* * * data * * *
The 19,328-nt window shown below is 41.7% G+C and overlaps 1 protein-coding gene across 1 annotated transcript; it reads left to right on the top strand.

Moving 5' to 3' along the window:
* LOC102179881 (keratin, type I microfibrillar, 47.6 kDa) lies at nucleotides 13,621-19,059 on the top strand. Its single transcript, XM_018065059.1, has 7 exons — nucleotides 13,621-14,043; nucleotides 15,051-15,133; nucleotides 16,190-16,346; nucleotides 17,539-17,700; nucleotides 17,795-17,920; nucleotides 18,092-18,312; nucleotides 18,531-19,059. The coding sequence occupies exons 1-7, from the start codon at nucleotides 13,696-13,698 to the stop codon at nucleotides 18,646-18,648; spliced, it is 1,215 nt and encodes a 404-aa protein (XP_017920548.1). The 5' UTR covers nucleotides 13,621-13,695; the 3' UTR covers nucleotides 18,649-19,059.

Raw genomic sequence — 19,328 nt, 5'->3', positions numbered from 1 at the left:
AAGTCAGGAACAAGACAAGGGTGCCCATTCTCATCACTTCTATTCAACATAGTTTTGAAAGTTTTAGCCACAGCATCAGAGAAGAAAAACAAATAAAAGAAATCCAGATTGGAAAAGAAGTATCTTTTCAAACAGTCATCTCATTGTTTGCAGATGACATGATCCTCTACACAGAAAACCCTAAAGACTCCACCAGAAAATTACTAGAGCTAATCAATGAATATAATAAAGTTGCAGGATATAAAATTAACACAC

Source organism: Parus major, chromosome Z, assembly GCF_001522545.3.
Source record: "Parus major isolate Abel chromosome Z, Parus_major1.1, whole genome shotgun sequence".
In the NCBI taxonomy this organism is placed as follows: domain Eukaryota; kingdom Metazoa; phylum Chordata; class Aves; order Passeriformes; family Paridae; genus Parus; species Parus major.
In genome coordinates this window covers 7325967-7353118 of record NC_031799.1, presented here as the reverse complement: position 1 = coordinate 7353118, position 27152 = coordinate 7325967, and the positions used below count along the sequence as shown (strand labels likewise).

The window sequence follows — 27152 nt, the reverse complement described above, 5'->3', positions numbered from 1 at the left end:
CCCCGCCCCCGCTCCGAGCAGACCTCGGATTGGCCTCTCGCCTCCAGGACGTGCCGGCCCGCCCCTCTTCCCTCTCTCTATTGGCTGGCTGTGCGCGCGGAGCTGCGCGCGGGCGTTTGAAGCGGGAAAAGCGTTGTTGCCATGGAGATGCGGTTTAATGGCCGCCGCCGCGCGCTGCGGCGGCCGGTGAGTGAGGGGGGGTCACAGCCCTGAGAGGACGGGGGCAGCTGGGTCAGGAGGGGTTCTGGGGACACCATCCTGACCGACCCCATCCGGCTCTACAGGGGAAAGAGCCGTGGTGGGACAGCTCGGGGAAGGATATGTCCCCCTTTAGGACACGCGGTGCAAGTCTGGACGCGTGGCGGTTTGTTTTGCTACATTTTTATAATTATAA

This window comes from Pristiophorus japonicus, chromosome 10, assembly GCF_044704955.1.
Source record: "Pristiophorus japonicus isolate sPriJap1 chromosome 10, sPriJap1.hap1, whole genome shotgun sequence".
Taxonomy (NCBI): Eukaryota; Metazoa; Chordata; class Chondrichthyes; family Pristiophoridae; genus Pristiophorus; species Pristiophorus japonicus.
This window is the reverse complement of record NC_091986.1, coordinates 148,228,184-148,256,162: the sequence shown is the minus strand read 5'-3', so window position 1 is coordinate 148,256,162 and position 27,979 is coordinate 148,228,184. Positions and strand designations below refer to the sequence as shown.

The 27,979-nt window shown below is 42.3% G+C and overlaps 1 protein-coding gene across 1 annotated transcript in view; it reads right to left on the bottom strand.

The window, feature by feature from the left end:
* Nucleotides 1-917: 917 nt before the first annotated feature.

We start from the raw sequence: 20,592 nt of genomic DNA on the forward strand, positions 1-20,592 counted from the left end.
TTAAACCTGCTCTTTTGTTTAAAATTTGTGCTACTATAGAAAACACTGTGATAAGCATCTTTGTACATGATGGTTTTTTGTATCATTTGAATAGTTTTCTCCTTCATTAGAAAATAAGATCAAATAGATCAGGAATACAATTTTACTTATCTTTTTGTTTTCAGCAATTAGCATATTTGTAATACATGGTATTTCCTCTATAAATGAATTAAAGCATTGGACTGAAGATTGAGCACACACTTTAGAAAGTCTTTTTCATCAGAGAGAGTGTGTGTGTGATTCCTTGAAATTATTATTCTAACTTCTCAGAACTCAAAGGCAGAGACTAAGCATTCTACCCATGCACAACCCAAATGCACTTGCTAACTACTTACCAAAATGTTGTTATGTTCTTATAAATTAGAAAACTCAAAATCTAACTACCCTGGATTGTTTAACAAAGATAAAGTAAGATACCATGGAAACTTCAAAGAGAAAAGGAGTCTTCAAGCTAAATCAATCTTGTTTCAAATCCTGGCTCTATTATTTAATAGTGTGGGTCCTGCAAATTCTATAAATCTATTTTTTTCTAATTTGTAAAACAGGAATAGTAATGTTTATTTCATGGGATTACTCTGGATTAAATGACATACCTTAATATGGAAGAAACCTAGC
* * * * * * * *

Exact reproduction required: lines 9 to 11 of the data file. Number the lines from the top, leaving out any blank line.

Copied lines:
In genome coordinates this window covers 7325967-7353118 of record NC_031799.1, presented here as the reverse complement: position 1 = coordinate 7353118, position 27152 = coordinate 7325967, and the positions used below count along the sequence as shown (strand labels likewise).

The window sequence follows — 27152 nt, the reverse complement described above, 5'->3', positions numbered from 1 at the left end:
CCCCGCCCCCGCTCCGAGCAGACCTCGGATTGGCCTCTCGCCTCCAGGACGTGCCGGCCCGCCCCTCTTCCCTCTCTCTATTGGCTGGCTGTGCGCGCGGAGCTGCGCGCGGGCGTTTGAAGCGGGAAAAGCGTTGTTGCCATGGAGATGCGGTTTAATGGCCGCCGCCGCGCGCTGCGGCGGCCGGTGAGTGAGGGGGGGTCACAGCCCTGAGAGGACGGGGGCAGCTGGGTCAGGAGGGGTTCTGGGGACACCATCCTGACCGACCCCATCCGGCTCTACAGGGGAAAGAGCCGTGGTGGGACAGCTCGGGGAAGGATATGTCCCCCTTTAGGACACGCGGTGCAAGTCTGGACGCGTGGCGGTTTGTTTTGCTACATTTTTATAATTATAA